GENEVA (Reuters) - The United Nations is ready for a huge aid effort if the warring Syria parties stop fighting, but even then aid workers will proceed carefully and assess the safety of each delivery, a U.N. spokesman said on Wednesday.
“We are now standing by, our warehouses are full of aid supplies, aid agencies are alerted, and are stocking all the goods in the warehouses waiting for the signal,” said Iyad Nasr, regional spokesman for the U.N. humanitarian aid office.
Syria’s war has killed over 250,000 people and left 4.5 million hard to reach with humanitarian aid, the U.N. says. Of those, about one in 10 is living under siege, cut off from any help.
A U.S.-Russian proposal for a limited “cessation of hostilities” from midnight on Saturday is intended to allow rapid and unhindered access for humanitarian agencies but it excludes Islamic State and Nusra Front fighters, and Syria’s opposition has yet to back the deal.
Aid has reached a handful of besieged towns in the past few days, and most recently into another — Kafr Batna, on the outskirts of Damascus — on Wednesday.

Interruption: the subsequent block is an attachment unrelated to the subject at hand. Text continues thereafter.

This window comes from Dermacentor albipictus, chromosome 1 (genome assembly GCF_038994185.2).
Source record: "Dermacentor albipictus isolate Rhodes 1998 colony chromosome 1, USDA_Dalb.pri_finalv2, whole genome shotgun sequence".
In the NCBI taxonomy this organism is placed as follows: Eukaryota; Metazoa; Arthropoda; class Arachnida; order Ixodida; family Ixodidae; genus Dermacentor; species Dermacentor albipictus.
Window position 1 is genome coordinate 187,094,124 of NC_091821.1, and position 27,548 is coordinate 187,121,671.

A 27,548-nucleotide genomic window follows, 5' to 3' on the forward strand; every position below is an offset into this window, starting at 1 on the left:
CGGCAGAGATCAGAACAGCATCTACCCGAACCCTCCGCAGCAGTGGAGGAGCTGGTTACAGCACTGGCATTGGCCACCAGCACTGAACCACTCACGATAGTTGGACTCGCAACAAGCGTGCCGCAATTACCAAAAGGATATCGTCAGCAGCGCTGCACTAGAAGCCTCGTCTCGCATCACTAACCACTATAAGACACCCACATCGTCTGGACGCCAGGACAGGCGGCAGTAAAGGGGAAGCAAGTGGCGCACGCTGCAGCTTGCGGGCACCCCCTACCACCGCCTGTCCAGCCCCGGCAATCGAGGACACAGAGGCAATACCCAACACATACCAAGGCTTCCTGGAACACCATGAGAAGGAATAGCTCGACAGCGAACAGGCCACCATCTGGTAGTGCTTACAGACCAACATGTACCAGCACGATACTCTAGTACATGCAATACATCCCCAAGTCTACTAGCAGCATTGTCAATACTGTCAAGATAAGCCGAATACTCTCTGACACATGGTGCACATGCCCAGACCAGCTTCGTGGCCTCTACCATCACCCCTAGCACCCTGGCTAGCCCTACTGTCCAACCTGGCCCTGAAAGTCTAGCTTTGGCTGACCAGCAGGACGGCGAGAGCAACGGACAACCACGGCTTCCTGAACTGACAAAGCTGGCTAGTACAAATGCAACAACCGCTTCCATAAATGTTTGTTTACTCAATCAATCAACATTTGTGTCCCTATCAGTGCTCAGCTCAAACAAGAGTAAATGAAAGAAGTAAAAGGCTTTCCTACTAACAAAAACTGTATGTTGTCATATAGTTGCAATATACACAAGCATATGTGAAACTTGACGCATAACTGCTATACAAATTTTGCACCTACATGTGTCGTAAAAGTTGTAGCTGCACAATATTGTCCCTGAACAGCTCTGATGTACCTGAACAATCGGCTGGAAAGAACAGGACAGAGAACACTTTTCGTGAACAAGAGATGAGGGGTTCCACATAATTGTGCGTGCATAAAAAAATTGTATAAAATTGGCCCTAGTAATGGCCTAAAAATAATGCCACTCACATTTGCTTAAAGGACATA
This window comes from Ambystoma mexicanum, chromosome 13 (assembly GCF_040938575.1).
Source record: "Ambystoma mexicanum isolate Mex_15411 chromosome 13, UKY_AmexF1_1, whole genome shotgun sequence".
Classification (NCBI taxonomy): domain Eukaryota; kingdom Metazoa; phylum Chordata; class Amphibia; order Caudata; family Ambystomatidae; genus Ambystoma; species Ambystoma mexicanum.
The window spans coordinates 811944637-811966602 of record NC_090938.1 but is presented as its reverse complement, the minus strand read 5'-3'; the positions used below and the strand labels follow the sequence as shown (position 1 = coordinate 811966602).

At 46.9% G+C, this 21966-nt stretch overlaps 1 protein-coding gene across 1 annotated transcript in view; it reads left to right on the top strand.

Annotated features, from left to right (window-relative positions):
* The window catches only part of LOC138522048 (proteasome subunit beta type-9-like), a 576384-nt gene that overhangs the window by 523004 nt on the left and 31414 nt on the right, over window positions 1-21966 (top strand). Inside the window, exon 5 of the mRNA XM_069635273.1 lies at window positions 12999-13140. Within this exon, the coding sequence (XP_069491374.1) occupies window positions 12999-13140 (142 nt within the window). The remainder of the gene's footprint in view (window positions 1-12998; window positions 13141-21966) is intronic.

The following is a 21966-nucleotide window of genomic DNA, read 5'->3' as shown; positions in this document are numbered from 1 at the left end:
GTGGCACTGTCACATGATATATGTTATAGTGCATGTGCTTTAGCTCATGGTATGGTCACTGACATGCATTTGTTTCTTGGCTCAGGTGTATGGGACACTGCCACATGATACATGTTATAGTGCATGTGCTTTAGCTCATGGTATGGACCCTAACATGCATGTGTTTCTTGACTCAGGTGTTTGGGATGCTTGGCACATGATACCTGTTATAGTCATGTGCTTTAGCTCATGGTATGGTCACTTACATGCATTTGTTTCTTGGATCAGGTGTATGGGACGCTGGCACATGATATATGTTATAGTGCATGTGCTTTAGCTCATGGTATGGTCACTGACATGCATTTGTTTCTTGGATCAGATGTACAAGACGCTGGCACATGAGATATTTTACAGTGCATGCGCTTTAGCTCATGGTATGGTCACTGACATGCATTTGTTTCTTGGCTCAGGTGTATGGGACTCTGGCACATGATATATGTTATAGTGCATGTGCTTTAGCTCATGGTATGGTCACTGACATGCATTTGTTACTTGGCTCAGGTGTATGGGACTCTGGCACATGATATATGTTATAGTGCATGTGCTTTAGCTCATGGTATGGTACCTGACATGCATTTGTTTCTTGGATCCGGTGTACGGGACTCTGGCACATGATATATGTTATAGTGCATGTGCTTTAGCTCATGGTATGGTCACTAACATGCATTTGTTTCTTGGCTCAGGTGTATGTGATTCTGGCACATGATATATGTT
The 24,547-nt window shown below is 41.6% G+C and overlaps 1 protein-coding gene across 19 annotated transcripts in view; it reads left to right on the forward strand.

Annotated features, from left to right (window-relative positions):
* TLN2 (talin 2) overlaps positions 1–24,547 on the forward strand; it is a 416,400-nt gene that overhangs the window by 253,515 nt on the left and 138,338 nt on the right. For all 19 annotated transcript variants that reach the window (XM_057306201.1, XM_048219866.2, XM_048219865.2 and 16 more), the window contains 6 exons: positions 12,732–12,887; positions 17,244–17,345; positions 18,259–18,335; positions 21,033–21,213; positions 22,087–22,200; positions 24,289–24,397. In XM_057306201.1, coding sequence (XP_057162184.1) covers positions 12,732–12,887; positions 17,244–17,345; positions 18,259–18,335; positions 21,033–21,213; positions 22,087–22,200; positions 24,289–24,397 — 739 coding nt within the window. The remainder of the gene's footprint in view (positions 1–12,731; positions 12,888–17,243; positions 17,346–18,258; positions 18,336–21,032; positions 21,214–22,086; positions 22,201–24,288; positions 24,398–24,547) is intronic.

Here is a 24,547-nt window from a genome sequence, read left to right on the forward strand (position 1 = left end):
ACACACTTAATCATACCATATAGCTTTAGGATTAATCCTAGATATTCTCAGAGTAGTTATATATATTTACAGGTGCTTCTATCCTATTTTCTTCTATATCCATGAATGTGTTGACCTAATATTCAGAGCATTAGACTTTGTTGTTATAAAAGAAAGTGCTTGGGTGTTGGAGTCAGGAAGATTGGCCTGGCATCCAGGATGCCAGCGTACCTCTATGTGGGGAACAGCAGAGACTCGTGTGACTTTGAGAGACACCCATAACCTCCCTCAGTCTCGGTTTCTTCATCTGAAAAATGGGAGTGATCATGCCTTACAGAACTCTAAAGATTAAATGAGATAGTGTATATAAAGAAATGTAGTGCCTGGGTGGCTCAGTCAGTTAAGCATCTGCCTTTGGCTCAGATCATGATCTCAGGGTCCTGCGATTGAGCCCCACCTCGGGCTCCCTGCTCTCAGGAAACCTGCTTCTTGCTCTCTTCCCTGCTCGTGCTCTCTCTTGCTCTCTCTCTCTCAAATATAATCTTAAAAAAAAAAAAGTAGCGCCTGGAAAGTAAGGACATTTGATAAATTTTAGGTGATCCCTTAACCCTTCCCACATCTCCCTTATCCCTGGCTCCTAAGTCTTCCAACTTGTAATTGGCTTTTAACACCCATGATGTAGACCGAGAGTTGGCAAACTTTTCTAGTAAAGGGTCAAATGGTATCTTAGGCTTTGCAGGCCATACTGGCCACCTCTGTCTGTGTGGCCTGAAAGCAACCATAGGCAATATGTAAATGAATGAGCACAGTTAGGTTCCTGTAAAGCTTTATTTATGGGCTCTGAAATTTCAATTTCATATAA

The government of President Bashar al-Assad bears responsibility for ensuring civilians receive aid and protection, but in practice all fighting groups need to consent to allow aid to reach specific areas, Nasr said.
When aid workers reached one government-besieged town, Madaya, in January, they found people starving to death or dying for lack of medical care, and others surviving on grass. Other towns could be in a similar state.
“We don’t know what is the exact situation until we are inside,” said Nasr.
Even if there is a “cessation of hostilities”, aid workers will not rush in recklessly.
“If we were talking about a total ceasefire we would be talking about a ceasefire all over the place. Until this happens we need to assess the security situation on the ground to ensure protection of civilians and humanitarian actors,” Nasr said.
Reporting by Tom Miles; Editing by Dominic Evans